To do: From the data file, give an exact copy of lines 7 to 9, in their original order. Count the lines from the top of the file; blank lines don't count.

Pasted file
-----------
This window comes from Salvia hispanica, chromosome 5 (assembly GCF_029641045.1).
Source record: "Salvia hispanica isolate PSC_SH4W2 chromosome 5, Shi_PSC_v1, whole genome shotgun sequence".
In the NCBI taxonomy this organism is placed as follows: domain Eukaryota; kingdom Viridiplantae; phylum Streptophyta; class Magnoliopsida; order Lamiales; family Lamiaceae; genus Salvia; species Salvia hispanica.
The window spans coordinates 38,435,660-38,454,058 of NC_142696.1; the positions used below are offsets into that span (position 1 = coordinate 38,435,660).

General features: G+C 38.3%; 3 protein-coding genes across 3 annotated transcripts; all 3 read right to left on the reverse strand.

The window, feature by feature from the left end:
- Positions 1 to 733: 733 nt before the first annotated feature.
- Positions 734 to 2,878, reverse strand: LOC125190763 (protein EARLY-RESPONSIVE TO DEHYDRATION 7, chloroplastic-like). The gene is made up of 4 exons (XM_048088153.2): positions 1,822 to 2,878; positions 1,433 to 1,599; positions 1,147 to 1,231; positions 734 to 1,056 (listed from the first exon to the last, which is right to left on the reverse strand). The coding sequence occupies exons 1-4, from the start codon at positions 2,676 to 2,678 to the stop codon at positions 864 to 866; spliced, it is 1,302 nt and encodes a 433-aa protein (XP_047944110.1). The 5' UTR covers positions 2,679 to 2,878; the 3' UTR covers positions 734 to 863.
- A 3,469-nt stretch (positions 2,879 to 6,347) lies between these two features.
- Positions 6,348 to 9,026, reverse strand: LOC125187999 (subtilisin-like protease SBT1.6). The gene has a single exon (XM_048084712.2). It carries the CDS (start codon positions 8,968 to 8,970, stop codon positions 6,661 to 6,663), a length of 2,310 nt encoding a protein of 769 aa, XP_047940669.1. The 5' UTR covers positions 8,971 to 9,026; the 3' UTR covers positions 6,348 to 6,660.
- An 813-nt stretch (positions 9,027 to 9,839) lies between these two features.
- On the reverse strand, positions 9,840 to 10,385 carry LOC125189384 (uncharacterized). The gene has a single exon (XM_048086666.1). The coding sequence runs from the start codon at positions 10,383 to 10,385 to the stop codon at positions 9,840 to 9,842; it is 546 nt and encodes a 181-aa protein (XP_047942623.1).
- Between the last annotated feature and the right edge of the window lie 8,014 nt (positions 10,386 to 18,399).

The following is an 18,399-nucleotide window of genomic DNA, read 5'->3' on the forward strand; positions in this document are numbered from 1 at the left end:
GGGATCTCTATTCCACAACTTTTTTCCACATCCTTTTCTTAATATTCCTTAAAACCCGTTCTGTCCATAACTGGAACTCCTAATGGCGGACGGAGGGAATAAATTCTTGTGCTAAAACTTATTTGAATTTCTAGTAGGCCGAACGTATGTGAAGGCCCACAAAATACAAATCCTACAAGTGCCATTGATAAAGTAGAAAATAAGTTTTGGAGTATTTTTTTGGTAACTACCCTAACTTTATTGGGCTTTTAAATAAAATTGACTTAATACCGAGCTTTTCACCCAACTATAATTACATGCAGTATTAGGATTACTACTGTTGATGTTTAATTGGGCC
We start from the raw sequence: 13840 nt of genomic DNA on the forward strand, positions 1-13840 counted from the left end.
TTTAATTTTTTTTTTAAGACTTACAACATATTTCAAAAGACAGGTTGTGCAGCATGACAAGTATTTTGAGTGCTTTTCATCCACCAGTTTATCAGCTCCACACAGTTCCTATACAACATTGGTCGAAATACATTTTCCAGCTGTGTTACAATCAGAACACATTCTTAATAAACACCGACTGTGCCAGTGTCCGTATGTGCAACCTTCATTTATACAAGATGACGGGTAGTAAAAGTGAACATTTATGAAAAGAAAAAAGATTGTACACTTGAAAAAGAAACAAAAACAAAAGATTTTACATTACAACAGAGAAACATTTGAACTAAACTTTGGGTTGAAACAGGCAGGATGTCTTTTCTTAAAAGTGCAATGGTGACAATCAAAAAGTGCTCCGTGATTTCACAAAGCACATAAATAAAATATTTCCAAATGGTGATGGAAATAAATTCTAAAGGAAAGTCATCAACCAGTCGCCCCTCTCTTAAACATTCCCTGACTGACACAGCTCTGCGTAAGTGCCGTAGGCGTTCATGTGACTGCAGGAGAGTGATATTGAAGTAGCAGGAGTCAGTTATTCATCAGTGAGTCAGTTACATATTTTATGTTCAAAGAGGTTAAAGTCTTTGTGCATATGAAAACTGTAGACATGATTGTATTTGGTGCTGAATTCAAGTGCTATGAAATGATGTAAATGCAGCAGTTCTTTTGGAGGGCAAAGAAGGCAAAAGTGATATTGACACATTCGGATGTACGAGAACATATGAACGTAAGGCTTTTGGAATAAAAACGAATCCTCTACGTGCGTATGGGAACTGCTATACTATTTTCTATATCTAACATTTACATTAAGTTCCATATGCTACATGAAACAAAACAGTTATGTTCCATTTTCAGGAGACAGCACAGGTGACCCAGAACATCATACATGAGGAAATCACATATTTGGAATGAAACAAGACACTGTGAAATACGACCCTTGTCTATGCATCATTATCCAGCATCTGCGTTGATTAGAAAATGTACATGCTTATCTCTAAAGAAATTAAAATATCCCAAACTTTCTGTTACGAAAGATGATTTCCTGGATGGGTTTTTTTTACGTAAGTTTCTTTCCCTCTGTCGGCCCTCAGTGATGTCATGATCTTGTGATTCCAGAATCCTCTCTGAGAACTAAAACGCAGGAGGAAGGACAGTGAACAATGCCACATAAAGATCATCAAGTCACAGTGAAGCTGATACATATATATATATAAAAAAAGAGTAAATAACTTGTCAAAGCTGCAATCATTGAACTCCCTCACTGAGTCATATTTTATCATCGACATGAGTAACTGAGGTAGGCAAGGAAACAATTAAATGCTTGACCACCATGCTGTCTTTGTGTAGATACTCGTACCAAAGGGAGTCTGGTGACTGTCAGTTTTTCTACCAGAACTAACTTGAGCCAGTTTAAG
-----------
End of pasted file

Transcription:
- Positions 1 to 733: 733 nt before the first annotated feature.
- Positions 734 to 2,878, reverse strand: LOC125190763 (protein EARLY-RESPONSIVE TO DEHYDRATION 7, chloroplastic-like). The gene is made up of 4 exons (XM_048088153.2): positions 1,822 to 2,878; positions 1,433 to 1,599; positions 1,147 to 1,231; positions 734 to 1,056 (listed from the first exon to the last, which is right to left on the reverse strand). The coding sequence occupies exons 1-4, from the start codon at positions 2,676 to 2,678 to the stop codon at positions 864 to 866; spliced, it is 1,302 nt and encodes a 433-aa protein (XP_047944110.1). The 5' UTR covers positions 2,679 to 2,878; the 3' UTR covers positions 734 to 863.
- A 3,469-nt stretch (positions 2,879 to 6,347) lies between these two features.